Eir's billionaire owner refinances personal holdings
The French billionaire owner of Eir, Xavier Niel, has pledged almost half of his stake in his main French telecom company, Iliad, as part of a financing for his personal holding company.
Mr Niel "reorganised and simplified all of his holdings in recent months", Iliad said in a statement yesterday.
"The purpose of this reorganisation is, in particular, to allow him to better structure his projects in telecoms."
Iliad is valued at around €6.75bn.
The majority of his shares are now owned by a holding company, and not directly by Mr Niel, according to the statement.
Along with the reorganisation, Mr Niel put in place financing for the holding company to strengthen its liquidity and diversify its sources of funding, according to the statement.
He pledged 14.8 million shares as part of that deal, Mr Niel said.
Mr Niel, 51, is Iliad's deputy chairman and chief strategy officer. He owns 52pc of the company, or about 30.8 million shares.
The stock has slumped more than 40pc this year as the company lost mobile-phone and broadband customers to competitors in its home market.
At the same time, Mr Niel has expanded his operations into Italy, and into Ireland by buying Eir.
Iliad said on Tuesday it added clients in July and August, lifting the shares by 6.6pc as investors speculated the worst is over for the company.
Mr Niel's acquisition of Eir earlier this year placed a €3.5bn enterprise value on the Irish business - including debt and equity. The equity element was about €1.4bn.
The telecoms entrepreneur, acquired Eir via Iliad and NJJ, his investment vehicle.
The acquisition of Eir is the telco's ninth change of ownership in the past two decades.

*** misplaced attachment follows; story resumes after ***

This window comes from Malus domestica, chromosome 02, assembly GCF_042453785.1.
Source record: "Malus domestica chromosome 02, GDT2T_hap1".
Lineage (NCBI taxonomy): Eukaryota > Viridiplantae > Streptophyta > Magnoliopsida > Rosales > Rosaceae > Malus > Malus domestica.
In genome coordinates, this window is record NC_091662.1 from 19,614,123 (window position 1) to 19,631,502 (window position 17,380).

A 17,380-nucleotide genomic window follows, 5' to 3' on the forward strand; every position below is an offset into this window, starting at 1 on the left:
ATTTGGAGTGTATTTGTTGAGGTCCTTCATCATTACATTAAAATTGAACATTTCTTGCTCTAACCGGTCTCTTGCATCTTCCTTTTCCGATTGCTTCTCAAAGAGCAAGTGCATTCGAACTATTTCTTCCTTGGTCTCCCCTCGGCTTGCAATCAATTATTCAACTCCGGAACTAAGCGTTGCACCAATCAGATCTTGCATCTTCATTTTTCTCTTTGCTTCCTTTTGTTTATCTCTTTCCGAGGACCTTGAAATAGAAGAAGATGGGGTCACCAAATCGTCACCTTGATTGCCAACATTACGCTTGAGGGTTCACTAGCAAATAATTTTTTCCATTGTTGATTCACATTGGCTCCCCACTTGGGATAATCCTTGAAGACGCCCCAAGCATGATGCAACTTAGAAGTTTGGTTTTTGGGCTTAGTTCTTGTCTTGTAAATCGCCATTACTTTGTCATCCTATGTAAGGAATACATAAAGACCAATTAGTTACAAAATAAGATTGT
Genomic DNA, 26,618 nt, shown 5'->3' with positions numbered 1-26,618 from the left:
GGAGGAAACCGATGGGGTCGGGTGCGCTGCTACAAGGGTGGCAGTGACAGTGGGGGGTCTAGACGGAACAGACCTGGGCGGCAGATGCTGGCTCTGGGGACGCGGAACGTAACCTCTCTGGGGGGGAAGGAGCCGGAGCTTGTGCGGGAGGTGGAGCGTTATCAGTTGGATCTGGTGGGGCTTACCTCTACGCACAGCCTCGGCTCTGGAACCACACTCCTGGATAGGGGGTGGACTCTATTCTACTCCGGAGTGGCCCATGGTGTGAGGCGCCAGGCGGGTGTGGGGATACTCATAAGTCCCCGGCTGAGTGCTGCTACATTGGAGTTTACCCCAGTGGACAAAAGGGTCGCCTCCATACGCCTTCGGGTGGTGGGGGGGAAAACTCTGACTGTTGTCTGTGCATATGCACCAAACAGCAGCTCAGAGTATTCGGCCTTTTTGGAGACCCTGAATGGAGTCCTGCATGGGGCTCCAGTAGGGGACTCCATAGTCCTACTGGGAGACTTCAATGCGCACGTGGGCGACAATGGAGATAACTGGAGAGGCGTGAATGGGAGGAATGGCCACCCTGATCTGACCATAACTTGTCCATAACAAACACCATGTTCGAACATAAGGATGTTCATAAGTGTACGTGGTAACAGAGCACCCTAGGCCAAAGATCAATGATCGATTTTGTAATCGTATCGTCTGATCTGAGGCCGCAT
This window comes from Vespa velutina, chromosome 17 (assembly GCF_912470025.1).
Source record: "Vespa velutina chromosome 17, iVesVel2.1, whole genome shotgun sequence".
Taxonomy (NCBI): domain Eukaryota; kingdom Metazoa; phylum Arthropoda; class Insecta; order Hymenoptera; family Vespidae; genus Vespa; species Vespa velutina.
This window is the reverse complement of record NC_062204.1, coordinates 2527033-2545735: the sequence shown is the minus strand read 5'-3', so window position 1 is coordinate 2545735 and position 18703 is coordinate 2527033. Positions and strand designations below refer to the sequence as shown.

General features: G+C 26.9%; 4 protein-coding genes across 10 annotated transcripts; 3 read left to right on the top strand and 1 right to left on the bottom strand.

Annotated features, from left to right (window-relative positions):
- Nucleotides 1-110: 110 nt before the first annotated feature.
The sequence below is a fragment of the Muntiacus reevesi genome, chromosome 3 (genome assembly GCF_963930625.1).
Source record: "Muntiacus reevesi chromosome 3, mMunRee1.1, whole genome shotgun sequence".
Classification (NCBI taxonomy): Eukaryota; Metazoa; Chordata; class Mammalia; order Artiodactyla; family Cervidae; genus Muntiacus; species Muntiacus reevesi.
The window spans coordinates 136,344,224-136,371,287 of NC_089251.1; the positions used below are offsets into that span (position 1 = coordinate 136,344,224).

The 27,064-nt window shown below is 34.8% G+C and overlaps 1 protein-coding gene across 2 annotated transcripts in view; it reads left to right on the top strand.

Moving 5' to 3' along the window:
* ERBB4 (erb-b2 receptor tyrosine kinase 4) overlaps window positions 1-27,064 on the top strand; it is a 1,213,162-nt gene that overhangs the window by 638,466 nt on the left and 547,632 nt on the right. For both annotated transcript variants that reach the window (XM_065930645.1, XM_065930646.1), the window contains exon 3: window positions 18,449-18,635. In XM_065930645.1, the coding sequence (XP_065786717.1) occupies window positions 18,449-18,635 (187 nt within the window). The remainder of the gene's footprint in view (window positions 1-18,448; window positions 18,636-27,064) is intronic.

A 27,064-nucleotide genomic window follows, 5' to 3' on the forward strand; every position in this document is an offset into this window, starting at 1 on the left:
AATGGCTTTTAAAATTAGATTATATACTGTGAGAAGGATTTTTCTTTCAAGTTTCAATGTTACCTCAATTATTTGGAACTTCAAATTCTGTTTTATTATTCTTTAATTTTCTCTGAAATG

It catapults the Frenchman to the top of Ireland's corporate pecking order, given the importance of the former monopoly's infrastructure assets.
Before Eir's own sale was finalised, the company pulled out of the tendering process for the State-funded national broadband plan (NBP).
The Government is due to announce a contract with Enet for the NBP this month.
Eir CEO Carolan Lennon said this week that it will support the project, including providing access to its infrastructure.
Eir also signalled the end of the copper landline in Ireland with a €1bn plan to replace them with fibre lines throughout the country within five years.
Eir financial results show a 2pc fall in annual revenue to €1.27bn and a 2pc rise in its earnings before interest, tax, depreciation and amortisation to €531m over the past year.
The company is currently in the final stages of laying down 330,000 fibre-to-the-home broadband connections in rural parts of Ireland under an agreement with the Government.
Additional reporting Bloomberg